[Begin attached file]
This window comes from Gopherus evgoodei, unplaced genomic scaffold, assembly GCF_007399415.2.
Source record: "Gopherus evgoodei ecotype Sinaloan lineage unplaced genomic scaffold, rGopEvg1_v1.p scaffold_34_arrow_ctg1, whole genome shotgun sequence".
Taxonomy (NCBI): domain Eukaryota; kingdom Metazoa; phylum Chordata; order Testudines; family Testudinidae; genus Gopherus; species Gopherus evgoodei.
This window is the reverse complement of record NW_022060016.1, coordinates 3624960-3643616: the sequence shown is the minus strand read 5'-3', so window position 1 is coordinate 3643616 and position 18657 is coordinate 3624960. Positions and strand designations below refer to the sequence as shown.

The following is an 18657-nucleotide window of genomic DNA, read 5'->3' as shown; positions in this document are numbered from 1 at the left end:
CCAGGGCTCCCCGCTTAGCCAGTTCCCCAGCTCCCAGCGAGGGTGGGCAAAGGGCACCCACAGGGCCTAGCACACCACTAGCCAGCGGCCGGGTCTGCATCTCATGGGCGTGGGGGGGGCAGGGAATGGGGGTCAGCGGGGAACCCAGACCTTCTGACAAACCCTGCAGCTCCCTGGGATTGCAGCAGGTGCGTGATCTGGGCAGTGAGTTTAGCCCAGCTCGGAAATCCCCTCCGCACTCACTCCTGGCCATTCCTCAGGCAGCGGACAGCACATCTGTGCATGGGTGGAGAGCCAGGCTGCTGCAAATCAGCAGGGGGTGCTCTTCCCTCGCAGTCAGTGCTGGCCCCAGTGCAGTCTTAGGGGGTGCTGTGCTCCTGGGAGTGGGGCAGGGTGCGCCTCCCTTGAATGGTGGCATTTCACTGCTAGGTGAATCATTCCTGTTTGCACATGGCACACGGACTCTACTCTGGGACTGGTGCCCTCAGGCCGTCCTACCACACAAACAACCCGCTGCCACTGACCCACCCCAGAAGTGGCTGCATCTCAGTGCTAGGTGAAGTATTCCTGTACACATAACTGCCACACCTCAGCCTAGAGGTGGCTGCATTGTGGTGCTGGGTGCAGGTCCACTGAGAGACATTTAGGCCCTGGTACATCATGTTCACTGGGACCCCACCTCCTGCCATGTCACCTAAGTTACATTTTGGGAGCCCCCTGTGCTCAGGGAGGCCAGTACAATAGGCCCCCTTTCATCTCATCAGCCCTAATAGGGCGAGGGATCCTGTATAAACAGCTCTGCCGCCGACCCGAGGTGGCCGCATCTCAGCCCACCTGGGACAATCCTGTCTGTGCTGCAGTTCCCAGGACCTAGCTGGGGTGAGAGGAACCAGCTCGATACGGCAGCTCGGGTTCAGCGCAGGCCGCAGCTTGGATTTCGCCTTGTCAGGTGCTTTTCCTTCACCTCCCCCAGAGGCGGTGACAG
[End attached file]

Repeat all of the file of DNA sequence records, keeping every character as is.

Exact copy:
This window comes from Gopherus evgoodei, unplaced genomic scaffold, assembly GCF_007399415.2.
Source record: "Gopherus evgoodei ecotype Sinaloan lineage unplaced genomic scaffold, rGopEvg1_v1.p scaffold_34_arrow_ctg1, whole genome shotgun sequence".
Taxonomy (NCBI): domain Eukaryota; kingdom Metazoa; phylum Chordata; order Testudines; family Testudinidae; genus Gopherus; species Gopherus evgoodei.
This window is the reverse complement of record NW_022060016.1, coordinates 3624960-3643616: the sequence shown is the minus strand read 5'-3', so window position 1 is coordinate 3643616 and position 18657 is coordinate 3624960. Positions and strand designations below refer to the sequence as shown.

The following is an 18657-nucleotide window of genomic DNA, read 5'->3' as shown; positions in this document are numbered from 1 at the left end:
CCAGGGCTCCCCGCTTAGCCAGTTCCCCAGCTCCCAGCGAGGGTGGGCAAAGGGCACCCACAGGGCCTAGCACACCACTAGCCAGCGGCCGGGTCTGCATCTCATGGGCGTGGGGGGGGCAGGGAATGGGGGTCAGCGGGGAACCCAGACCTTCTGACAAACCCTGCAGCTCCCTGGGATTGCAGCAGGTGCGTGATCTGGGCAGTGAGTTTAGCCCAGCTCGGAAATCCCCTCCGCACTCACTCCTGGCCATTCCTCAGGCAGCGGACAGCACATCTGTGCATGGGTGGAGAGCCAGGCTGCTGCAAATCAGCAGGGGGTGCTCTTCCCTCGCAGTCAGTGCTGGCCCCAGTGCAGTCTTAGGGGGTGCTGTGCTCCTGGGAGTGGGGCAGGGTGCGCCTCCCTTGAATGGTGGCATTTCACTGCTAGGTGAATCATTCCTGTTTGCACATGGCACACGGACTCTACTCTGGGACTGGTGCCCTCAGGCCGTCCTACCACACAAACAACCCGCTGCCACTGACCCACCCCAGAAGTGGCTGCATCTCAGTGCTAGGTGAAGTATTCCTGTACACATAACTGCCACACCTCAGCCTAGAGGTGGCTGCATTGTGGTGCTGGGTGCAGGTCCACTGAGAGACATTTAGGCCCTGGTACATCATGTTCACTGGGACCCCACCTCCTGCCATGTCACCTAAGTTACATTTTGGGAGCCCCCTGTGCTCAGGGAGGCCAGTACAATAGGCCCCCTTTCATCTCATCAGCCCTAATAGGGCGAGGGATCCTGTATAAACAGCTCTGCCGCCGACCCGAGGTGGCCGCATCTCAGCCCACCTGGGACAATCCTGTCTGTGCTGCAGTTCCCAGGACCTAGCTGGGGTGAGAGGAACCAGCTCGATACGGCAGCTCGGGTTCAGCGCAGGCCGCAGCTTGGATTTCGCCTTGTCAGGTGCTTTTCCTTCACCTCCCCCAGAGGCGGTGACAG